Using Solid Queue in Development with Docker and on Heroku

2 minute read

I recently started a small project that needed Active Job and thought I’d try out the Solid Queue backend. If you haven’t been keeping up, Solid Queue is a database backend for Active Job. Instead of using Redis or Memcached, you use whatever database you are currently using with Active Record. The operating theory is that modern databases are fast enough to use this way and that doing so simplifies your infrastructure.

Solid Queue, along with Solid Cache, a similar database backed cache, and a database backed Action Cable adapter are all slated to become the default in Rails 8.

So far, Solid Queue is working well for me.


To use Solid Queue, install the gem:

bundle add solid_queue

Then, use its installer to create the necessary tables and configure it as Active Job’s production adapter:

bin/rails generate solid_queue:install

If you want to use Solid Queue in development, you will need to enable it in your config/environments/development.rb:

module MyApp
  class Application < Rails::Application
    # [...]
    config.active_job.queue_adapter = :solid_queue

Finally, you need to run the migrations to create the tables:

bin/rails db:migrate

Once Solid Queue is installed and configured, Active Job will transparently use it. However, as with other Active Job backends, Solid Queue requires a worker process to pull jobs off the queue. Let’s look at some options for running that process.

Local Development

The Rails development environment defaults to the Active Job Async backend. This is fine for development and doesn’t require any addition infrastructure. However, I prefer that my development environment mirrors production as closely as possible.

There are several ways to run the worker process locally.

With Rake

Out of the box, you can open a new tab/window and run:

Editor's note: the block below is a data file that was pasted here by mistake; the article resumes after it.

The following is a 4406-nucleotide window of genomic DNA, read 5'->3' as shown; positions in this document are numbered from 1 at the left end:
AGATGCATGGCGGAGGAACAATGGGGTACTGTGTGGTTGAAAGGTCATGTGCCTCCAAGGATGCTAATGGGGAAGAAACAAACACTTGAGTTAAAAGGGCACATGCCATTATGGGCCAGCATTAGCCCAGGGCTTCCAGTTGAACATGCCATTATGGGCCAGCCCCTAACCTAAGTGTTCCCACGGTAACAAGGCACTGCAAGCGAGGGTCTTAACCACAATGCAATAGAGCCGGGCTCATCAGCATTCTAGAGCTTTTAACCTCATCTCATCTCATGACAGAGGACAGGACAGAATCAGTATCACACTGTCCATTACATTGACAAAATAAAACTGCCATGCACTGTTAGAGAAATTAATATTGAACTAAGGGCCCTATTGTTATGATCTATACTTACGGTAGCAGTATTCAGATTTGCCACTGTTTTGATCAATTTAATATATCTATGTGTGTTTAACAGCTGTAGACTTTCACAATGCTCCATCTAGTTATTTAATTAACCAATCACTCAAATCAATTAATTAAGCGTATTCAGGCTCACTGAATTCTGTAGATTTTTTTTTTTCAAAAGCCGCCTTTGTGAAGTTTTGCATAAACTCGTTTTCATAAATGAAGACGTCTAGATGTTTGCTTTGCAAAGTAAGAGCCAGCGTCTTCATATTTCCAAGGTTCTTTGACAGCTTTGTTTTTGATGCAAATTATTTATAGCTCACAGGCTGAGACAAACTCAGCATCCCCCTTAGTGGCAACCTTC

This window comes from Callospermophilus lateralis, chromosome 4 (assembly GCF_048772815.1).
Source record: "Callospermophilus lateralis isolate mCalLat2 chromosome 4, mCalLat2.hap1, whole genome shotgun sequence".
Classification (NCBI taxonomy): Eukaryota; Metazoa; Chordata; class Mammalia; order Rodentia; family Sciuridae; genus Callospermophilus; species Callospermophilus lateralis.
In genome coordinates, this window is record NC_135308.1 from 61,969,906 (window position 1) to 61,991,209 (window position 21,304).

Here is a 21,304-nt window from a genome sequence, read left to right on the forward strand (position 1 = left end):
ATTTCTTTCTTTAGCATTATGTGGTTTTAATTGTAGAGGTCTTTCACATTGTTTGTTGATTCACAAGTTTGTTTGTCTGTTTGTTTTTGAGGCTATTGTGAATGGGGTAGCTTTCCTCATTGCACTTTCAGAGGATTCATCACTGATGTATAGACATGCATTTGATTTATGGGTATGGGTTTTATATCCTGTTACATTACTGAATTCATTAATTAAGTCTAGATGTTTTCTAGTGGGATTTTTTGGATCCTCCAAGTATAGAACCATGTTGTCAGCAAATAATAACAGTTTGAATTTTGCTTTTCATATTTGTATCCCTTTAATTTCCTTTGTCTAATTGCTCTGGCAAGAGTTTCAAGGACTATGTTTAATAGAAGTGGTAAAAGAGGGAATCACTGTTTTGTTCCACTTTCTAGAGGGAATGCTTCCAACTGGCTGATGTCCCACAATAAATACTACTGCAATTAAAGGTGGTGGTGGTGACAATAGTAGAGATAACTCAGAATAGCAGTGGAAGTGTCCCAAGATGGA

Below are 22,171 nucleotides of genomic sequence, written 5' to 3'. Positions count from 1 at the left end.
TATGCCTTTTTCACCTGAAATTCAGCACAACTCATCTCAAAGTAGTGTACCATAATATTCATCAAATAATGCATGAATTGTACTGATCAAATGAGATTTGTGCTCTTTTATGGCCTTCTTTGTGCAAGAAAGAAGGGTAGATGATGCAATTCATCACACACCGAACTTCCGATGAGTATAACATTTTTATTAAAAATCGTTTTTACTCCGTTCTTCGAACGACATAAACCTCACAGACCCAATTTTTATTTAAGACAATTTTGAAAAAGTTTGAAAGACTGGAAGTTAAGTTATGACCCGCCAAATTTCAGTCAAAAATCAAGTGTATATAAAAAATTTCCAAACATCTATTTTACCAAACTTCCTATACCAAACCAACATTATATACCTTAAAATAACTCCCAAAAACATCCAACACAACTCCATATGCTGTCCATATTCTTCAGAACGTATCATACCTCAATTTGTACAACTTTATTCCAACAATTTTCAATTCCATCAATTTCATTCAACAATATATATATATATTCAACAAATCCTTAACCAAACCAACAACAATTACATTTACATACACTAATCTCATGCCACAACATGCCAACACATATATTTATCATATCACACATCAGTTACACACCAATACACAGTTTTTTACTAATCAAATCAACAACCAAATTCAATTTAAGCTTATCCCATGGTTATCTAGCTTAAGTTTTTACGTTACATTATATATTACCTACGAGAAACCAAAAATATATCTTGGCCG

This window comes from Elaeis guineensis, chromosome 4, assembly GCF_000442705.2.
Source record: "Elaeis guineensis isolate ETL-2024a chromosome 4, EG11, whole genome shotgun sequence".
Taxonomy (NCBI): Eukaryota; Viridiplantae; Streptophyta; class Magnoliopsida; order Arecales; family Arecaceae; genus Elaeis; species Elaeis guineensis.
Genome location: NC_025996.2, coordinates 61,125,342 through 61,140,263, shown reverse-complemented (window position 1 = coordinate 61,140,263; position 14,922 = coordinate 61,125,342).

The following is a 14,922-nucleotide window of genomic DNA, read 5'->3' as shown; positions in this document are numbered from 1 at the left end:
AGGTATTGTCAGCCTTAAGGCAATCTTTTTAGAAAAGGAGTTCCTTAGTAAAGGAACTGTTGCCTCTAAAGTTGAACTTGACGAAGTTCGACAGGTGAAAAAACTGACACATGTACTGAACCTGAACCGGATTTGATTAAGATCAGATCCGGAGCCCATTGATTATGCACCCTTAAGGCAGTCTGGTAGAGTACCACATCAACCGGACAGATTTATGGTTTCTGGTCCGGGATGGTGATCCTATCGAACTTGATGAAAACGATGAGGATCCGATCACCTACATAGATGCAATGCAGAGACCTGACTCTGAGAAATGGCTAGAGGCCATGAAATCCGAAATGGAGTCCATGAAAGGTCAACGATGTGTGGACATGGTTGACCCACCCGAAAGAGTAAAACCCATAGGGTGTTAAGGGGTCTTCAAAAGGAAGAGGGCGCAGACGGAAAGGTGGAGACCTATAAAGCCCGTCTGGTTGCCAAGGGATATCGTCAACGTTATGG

bundle exec rake solid_queue:start

From a Procfile

Alternatively, you can install the foreman gem and create a with:

web: env RUBY_DEBUG_OPEN=lazy bin/rails server -p 3000
background_jobs: bin/rails solid_queue:start

Then you can run

foreman start -f

If you have installed the tailwindcss-rails it has already set up a and added a script ./bin/dev that uses foreman to start Rails and Tailwind. In that case, use can just add background_jobs: bin/rails solid_queue:start to

With Docker Compose

My preference for local development is to use Docker Compose. This way everything my application needs can be self contained. Setting up a Docker Compose environment is beyond the scope of this post (and a post I really need to write) For now, I have a README, but if you already have it setup, just copy your Rails service and change the command. It should look something like:

  # [...]
    build: .
    stdin_open: true
    tty: true
    command: bundle exec rake solid_queue:start
      - database
      - DATABASE_URL=postgresql://postgres@database
      - .:/usr/src/app
      - gem_cache:/gems

In Production on Heroku

If a Procfile exists in your repo, Heroku will use to configure your dynos. Create the following Procfile:

web: bin/rails server -p ${PORT:-5000} -e $RAILS_ENV
background_jobs: bin/rails solid_queue:start

On your next deploy, a new dyno labeled “background_jobs” will appear. You will need to enable (and pay) for it.

I think Solid Queue is a great option for Active Job. It is easy to setup and use and it simplifies your infrastructure. I am looking forward to seeing it become the default.